Where can I go for help with my writing?  In the building housing CASA, the college provides writing tutors. Free of charge, students may make appointments to meet with an instructor or trained tutor to review their writing. It is recommended that students experiencing a lot of difficulty go to the Center as soon as the semester starts. Bring your course requirements with you and any writing on which you have started to work. Students feeling they write fairly well may want to stop by and have a grammar check-up. Bring a paper you feel proud of and have someone find all your errors. A review of the mistakes you commonly make may be invaluable.
   
Sign-up sheets for Writing Tutor appointments may be made at the front table of the CASA wing.
   
Appointments may be made on short notice (walk-ins) or by signing up for appointments several weeks in advance.

Is math important as a psychology major?  
Math is always important. Basics are used every day. However, the only specific requirement of the psychology major is a course in statistics. The statistics courses at FSC are tough. Talk to students who have completed the course and ask about their instructors. Try to find an instructor whose style of teaching fits yours.  Also consider making regular appointments with a math tutor at CASA. As with writing help, the services are free of charge and hours vary from day to evening.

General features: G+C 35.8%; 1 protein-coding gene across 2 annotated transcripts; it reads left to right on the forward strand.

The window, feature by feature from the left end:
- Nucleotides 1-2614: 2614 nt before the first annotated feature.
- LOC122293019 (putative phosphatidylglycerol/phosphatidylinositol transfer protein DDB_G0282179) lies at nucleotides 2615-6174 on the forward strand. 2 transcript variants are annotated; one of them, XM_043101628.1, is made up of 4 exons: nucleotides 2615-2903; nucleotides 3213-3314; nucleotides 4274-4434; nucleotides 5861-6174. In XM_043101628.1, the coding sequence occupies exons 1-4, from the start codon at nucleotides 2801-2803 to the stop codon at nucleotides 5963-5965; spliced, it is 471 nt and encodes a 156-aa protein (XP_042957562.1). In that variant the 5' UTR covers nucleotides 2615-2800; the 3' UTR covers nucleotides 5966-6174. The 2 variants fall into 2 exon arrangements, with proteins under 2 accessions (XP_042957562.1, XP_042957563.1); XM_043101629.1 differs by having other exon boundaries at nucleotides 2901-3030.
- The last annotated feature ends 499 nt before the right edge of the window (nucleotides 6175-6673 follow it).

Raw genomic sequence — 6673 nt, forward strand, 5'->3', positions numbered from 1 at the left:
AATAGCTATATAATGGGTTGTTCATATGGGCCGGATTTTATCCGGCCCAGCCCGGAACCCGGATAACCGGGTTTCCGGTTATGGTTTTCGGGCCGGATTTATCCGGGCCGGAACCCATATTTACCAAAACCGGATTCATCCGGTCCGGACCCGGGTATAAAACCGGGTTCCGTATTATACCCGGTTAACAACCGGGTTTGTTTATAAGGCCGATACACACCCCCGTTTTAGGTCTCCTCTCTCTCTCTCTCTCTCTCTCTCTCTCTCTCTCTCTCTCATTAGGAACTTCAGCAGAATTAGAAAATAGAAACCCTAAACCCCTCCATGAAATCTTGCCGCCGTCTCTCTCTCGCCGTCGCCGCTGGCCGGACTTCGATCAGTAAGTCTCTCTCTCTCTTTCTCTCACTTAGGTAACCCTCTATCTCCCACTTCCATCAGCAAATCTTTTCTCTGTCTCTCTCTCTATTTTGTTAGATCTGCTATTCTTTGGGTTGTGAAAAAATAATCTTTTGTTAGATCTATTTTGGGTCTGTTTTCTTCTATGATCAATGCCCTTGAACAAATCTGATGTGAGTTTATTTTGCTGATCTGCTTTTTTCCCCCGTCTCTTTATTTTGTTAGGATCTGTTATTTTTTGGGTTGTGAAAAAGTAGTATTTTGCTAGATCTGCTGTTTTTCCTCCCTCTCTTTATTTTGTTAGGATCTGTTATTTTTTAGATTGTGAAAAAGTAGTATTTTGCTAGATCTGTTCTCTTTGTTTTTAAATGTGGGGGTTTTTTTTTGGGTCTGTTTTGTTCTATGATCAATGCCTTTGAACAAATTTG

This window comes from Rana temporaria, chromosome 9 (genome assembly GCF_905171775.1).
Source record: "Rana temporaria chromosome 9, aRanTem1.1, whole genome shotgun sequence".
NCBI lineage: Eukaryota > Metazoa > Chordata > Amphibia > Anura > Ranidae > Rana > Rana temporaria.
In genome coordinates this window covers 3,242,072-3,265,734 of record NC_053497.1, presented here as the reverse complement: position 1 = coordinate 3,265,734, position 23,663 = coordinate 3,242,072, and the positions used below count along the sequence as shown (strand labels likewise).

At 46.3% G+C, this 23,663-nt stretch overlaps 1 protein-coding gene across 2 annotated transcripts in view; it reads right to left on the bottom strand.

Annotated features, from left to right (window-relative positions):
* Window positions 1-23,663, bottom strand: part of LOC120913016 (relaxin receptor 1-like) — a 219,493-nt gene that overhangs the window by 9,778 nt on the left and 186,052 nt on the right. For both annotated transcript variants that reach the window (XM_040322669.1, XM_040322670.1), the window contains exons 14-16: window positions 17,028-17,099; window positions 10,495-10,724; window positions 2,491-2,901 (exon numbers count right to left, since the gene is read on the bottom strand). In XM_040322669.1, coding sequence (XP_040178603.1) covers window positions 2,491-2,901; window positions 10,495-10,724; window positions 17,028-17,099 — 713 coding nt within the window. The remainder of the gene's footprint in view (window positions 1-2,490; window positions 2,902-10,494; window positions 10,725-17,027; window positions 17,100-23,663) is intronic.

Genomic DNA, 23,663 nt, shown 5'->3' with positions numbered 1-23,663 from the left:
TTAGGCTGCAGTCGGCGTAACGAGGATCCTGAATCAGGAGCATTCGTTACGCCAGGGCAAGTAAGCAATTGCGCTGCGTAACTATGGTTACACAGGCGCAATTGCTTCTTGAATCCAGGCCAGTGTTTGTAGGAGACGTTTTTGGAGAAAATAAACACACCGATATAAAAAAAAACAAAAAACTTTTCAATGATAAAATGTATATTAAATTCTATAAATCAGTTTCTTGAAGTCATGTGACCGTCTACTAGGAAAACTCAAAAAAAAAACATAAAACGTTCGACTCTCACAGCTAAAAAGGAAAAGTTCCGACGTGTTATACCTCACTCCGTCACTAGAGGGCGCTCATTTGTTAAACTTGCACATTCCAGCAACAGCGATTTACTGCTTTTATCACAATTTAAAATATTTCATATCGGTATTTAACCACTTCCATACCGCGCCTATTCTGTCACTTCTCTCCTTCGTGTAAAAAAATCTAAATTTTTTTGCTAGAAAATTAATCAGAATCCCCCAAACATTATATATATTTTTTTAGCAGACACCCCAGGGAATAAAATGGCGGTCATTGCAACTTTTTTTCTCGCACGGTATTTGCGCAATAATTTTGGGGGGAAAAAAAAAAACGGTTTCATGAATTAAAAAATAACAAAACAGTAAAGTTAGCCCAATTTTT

Are high grades really important?  No doubt that we are a country of overly grade-conscious people. GPA’s of at least 3.0 are often required for admission into graduate programs. However, when students do their best, seek appropriate help from professors, and show continued improvement, the effort is noticed. Effort may not guarantee high course grades or overall GPA's, but effort does show up in letters of recommendation. "Glowing" letters paired with good scores on standardized tests (such as the GRE) may still get students with mediocre GPAs into graduate programs or open doors to other desired opportunities. As a precaution, it wouldn't hurt the ambitious student to re-take courses in which Ds and Fs were earned before graduating!